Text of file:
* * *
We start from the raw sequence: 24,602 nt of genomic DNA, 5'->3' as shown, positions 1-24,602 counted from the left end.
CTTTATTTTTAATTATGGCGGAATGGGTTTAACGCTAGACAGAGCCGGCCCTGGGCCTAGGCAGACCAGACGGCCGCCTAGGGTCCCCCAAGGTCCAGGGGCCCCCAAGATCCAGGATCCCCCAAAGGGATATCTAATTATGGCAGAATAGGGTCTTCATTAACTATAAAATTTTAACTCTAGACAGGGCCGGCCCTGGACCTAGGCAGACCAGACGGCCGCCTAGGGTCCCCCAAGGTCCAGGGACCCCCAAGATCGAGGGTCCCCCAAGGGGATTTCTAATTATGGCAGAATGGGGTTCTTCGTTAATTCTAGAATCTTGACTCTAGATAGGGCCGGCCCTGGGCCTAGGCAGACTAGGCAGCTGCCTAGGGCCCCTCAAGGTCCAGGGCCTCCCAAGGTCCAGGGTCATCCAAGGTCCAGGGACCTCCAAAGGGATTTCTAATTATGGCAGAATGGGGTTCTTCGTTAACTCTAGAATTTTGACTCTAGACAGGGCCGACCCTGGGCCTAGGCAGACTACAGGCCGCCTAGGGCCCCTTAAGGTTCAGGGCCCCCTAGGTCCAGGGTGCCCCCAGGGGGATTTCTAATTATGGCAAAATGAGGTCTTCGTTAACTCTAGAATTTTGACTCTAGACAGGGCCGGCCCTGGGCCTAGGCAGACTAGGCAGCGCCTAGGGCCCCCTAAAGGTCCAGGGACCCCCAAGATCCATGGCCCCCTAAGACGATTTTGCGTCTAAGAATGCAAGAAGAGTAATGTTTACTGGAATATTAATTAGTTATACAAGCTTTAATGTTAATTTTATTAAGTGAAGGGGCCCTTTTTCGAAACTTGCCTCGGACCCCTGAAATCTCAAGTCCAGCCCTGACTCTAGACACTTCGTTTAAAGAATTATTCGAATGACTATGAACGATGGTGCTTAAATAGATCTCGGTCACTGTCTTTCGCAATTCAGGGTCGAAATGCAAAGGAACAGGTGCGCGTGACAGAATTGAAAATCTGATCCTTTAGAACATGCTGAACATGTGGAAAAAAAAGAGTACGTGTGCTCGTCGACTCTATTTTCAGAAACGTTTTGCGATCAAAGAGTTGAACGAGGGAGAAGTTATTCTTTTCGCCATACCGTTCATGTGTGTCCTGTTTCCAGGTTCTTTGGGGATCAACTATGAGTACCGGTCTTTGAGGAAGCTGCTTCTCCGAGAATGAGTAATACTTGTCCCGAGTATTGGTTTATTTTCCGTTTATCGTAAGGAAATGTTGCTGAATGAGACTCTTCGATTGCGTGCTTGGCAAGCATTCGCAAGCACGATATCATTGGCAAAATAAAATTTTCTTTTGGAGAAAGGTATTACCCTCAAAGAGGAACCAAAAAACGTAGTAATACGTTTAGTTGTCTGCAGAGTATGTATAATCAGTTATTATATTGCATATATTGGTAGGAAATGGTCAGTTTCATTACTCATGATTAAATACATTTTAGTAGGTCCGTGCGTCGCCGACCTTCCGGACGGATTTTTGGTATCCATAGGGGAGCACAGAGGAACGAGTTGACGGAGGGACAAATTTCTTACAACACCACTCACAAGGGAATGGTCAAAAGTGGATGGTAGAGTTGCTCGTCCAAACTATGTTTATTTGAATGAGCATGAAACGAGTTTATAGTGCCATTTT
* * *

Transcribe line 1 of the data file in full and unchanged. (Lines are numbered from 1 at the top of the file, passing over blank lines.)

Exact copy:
We start from the raw sequence: 24,602 nt of genomic DNA, 5'->3' as shown, positions 1-24,602 counted from the left end.